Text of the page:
How do fences affect animal movement behavior?

Each year, Journal of Applied Ecology awards the Southwood Prize to the best paper in the journal by an author at the start of their career. In this post, Wenjing Xu discusses her shortlisted paper which examined the behavioural responses of two migratory ungulate species to linear barriers in Wyoming, USA. Each year, thousands of migratory mule deer and pronghorn venture through the sagebrush plain in western Wyoming, … Continue reading How do fences affect animal movement behavior?

Riparian reserves protect butterfly communities in selectively logged tropical forest

In their new study, Gabriela Montejo-Kovacevich and colleagues consider whether riparian zones provide biodiversity conservation benefits for Butterflies. Selectively logged tropical forest is now more widespread than old-growth primary forest, except in the Amazon and Papua New Guinea. Logging forests for timber is less devastating for biodiversity than other types of land-use change that are ravaging through tropical regions, such as conversion to agriculture or … Continue reading Riparian reserves protect butterfly communities in selectively logged tropical forest

Amphibian resistance to chytridiomycosis increases following low-virulence chytrid fungal infection or drug-mediated clearance

Each year, Journal of Applied Ecology awards the Southwood Prize to the best paper in the journal by an author at the start of their career. In this post, Anthony Waddle (University of Melbourne, Australia) discusses his shortlisted paper which developed a vaccine approach for increasing amphibian resistance to chytridiomycosis. Globalization has allowed us to live comfortable lives, accessing resources that may be naturally scarce in the … Continue reading Amphibian resistance to chytridiomycosis increases following low-virulence chytrid fungal infection or drug-mediated clearance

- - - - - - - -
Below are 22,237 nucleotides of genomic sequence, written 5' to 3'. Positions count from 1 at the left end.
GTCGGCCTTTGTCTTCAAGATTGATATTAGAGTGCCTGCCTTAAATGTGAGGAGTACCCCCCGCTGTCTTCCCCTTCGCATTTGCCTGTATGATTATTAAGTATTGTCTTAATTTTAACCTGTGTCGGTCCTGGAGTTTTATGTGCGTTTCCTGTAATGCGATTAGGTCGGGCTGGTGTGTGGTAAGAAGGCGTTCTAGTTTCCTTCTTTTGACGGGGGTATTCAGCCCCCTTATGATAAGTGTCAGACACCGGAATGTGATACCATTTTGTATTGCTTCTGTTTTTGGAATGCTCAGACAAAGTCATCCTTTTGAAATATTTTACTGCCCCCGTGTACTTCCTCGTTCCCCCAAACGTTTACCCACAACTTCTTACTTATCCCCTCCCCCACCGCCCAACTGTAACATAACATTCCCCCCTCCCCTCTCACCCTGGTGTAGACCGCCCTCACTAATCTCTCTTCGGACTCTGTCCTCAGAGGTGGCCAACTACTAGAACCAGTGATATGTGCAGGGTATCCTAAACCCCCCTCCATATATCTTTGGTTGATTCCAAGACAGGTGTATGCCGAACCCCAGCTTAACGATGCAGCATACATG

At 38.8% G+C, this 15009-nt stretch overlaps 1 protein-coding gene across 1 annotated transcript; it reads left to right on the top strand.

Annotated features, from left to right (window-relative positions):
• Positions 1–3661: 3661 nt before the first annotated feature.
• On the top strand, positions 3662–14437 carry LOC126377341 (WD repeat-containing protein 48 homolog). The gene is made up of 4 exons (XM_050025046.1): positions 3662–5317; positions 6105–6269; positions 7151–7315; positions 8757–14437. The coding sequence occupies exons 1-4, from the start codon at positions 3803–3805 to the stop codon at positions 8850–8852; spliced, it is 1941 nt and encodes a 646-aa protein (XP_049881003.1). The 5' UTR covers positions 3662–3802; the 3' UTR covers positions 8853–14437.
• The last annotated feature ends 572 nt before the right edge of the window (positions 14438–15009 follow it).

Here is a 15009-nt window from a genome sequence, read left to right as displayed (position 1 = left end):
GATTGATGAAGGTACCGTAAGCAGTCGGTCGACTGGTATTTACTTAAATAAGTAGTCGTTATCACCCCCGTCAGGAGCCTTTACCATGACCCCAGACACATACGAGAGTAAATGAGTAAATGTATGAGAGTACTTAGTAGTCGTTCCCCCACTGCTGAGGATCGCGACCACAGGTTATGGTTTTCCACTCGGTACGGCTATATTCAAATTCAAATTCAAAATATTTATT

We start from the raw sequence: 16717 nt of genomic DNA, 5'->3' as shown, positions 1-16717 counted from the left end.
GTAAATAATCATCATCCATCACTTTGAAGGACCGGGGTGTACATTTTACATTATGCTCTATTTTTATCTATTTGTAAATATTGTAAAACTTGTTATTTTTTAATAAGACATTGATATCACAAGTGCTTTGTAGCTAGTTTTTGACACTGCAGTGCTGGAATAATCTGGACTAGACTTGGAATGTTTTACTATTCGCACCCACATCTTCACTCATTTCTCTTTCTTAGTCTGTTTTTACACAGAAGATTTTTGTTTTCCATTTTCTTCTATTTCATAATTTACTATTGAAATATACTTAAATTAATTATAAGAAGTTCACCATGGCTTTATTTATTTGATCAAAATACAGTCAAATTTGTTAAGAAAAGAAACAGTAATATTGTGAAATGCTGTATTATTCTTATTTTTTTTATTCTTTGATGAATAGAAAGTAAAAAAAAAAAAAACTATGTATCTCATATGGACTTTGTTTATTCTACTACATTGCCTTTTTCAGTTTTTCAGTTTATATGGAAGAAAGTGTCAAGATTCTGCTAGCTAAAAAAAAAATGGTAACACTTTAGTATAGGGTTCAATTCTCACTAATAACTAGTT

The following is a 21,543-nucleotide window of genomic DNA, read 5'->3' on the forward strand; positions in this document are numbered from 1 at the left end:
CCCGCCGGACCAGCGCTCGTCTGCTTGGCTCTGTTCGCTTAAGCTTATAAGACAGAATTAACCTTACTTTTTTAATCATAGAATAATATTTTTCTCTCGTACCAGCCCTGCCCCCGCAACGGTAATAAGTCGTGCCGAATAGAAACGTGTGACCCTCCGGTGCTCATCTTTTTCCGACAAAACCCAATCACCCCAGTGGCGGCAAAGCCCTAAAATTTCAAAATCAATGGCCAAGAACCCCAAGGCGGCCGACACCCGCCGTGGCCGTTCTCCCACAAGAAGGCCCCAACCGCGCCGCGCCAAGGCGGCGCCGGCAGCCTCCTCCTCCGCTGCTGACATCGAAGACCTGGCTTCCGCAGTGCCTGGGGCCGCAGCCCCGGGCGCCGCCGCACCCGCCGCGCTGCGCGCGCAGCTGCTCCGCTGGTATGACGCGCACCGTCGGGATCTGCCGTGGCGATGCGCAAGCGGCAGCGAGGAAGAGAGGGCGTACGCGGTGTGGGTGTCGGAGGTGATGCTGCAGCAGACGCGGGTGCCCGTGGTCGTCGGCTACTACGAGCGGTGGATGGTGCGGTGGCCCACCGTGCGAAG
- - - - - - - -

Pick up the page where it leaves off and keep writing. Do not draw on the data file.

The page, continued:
A decision support tool to prioritize ballast water compliance monitoring by ranking risk of non-indigenous species establishment

Each year, Journal of Applied Ecology awards the Southwood Prize to the best paper in the journal by an author at the start of their career. In this post, Dr. Johanna Bradie (University of Windsor, Canada) discusses her shortlisted paper which reports the development of a decision support tool, known as a ballast water invasion probability tool, which automatically quantifies the risk of non-indigenous species associated with … Continue reading A decision support tool to prioritize ballast water compliance monitoring by ranking risk of non-indigenous species establishment

A predictive model for improving placement of wind turbines to minimise collision risk potential for a large soaring raptor

Each year, Journal of Applied Ecology awards the Southwood Prize to the best paper in the journal by an author at the start of their career. In this post, Megan Murgatroyd (HawkWatch International/FitzPatrick Institute of African Ornithology at the University of Cape Town) discusses her shortlisted paper which used GPS tracking data together with a digital elevation model to classify the spatial likelihood of wind turbine collisions for adult … Continue reading A predictive model for improving placement of wind turbines to minimise collision risk potential for a large soaring raptor